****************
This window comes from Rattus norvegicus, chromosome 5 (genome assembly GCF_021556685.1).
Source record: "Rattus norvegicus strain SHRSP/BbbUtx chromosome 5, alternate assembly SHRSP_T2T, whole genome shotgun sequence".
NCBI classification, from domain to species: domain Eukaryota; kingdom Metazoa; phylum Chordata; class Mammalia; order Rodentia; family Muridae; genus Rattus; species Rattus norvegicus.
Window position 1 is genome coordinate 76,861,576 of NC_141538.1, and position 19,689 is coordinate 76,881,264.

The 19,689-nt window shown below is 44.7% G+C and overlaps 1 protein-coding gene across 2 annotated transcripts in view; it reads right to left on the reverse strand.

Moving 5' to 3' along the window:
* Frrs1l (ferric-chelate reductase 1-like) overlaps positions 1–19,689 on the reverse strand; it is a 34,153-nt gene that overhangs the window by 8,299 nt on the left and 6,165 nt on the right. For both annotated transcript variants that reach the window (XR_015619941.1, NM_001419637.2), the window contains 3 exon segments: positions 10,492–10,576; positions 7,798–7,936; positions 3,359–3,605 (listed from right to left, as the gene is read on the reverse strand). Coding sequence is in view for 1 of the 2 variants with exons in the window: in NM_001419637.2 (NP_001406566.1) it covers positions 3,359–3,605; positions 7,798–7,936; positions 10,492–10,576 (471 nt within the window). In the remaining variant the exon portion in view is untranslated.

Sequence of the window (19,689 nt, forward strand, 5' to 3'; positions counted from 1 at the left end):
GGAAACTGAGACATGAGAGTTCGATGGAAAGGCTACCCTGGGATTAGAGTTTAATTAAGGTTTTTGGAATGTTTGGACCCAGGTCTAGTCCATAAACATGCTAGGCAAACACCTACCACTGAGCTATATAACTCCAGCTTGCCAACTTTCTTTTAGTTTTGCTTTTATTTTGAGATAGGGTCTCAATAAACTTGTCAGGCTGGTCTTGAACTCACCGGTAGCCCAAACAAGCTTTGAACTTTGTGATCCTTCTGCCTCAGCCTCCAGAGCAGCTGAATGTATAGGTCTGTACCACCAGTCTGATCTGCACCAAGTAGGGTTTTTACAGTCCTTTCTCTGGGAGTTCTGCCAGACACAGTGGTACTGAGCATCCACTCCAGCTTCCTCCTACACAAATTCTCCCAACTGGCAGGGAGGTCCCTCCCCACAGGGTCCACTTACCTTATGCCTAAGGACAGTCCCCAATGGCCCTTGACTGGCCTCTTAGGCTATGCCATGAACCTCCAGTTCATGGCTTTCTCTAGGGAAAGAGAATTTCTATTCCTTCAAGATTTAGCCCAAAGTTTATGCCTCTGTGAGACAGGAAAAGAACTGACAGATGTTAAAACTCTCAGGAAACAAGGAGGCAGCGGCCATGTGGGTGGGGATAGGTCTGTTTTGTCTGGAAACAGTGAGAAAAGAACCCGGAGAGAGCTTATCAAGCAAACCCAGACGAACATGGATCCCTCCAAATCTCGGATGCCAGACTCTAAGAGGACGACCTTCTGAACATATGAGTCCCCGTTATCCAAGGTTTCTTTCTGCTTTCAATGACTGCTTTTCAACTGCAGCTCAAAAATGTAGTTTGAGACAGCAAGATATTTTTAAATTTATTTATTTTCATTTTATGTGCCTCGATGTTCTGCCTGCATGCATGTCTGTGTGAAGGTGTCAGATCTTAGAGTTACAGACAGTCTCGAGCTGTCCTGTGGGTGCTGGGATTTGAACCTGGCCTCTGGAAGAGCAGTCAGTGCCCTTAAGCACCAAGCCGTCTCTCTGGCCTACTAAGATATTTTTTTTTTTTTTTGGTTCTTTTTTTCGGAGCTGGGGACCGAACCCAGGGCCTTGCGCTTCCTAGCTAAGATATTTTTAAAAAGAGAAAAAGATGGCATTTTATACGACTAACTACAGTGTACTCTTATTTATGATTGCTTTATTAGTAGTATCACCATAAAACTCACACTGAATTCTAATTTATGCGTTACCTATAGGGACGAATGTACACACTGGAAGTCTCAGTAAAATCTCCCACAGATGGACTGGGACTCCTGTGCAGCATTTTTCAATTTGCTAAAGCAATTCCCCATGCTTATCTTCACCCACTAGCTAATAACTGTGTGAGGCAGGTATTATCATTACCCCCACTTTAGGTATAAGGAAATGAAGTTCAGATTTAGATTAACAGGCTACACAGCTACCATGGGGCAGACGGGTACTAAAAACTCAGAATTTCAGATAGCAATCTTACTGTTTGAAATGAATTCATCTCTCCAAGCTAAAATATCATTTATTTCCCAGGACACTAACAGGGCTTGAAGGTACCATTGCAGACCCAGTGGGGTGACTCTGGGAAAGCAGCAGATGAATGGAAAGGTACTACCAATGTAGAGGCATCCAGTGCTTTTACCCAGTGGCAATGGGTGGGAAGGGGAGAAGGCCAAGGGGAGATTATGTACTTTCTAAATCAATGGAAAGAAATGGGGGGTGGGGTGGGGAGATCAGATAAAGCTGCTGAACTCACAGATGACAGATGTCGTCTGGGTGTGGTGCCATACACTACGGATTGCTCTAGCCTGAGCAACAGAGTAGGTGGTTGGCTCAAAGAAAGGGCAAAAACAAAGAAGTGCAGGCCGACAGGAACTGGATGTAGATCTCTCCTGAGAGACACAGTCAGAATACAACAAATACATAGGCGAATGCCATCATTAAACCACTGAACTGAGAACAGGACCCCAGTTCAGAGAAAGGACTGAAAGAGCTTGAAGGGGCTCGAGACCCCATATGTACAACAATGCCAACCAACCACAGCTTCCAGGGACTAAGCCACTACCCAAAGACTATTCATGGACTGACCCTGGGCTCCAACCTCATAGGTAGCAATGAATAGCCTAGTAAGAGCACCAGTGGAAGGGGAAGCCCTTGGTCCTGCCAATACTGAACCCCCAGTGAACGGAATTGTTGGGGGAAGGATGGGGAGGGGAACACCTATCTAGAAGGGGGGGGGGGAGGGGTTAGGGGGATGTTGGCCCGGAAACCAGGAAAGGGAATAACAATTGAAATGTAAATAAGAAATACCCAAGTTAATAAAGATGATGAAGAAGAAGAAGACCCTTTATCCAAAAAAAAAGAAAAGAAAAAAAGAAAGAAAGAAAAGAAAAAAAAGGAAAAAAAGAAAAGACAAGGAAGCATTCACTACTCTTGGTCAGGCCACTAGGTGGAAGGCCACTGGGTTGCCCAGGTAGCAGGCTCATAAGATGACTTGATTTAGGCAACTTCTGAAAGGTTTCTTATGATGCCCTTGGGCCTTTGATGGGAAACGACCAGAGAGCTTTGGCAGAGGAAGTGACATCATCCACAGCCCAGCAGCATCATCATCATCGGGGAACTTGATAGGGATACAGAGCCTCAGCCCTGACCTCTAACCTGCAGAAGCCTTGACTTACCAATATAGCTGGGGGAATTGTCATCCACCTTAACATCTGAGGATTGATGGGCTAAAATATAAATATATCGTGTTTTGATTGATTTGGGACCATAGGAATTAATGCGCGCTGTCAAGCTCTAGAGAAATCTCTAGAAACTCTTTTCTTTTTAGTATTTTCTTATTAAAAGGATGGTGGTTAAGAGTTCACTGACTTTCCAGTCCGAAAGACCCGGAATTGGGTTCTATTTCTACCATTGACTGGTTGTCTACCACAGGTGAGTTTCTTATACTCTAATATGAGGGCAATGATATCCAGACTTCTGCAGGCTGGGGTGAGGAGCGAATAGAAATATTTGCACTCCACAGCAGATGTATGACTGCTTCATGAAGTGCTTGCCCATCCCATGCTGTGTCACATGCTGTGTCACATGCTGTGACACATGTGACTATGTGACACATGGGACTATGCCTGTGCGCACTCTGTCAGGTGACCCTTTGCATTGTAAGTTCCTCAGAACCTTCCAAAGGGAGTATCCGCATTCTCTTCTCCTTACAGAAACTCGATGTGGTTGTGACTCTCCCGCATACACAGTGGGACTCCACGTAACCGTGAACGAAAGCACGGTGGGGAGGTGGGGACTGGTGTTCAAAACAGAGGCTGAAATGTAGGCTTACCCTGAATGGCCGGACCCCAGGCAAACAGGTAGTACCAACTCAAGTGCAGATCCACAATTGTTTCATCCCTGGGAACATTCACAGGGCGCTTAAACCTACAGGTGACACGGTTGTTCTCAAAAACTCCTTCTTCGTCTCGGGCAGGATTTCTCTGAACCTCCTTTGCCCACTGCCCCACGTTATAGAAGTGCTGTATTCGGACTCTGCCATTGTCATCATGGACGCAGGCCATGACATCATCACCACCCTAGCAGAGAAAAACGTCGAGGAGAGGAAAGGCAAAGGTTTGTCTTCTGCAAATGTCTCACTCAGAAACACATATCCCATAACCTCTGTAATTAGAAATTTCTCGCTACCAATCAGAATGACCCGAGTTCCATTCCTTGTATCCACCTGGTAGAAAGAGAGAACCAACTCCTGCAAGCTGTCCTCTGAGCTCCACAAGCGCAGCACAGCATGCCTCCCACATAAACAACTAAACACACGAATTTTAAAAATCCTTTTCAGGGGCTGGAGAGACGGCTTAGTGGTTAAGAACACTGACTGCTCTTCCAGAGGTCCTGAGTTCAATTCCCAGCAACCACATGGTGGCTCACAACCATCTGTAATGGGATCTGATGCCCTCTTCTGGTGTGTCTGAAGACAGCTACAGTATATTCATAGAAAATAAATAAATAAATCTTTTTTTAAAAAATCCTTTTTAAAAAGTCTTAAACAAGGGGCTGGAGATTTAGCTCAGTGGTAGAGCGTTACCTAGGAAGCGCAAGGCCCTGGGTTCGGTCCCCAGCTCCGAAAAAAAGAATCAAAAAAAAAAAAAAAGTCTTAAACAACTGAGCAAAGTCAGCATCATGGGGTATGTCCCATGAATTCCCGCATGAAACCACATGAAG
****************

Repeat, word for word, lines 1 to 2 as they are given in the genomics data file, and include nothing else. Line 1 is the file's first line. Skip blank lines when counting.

This window comes from Rattus norvegicus, chromosome 5 (genome assembly GCF_021556685.1).
Source record: "Rattus norvegicus strain SHRSP/BbbUtx chromosome 5, alternate assembly SHRSP_T2T, whole genome shotgun sequence".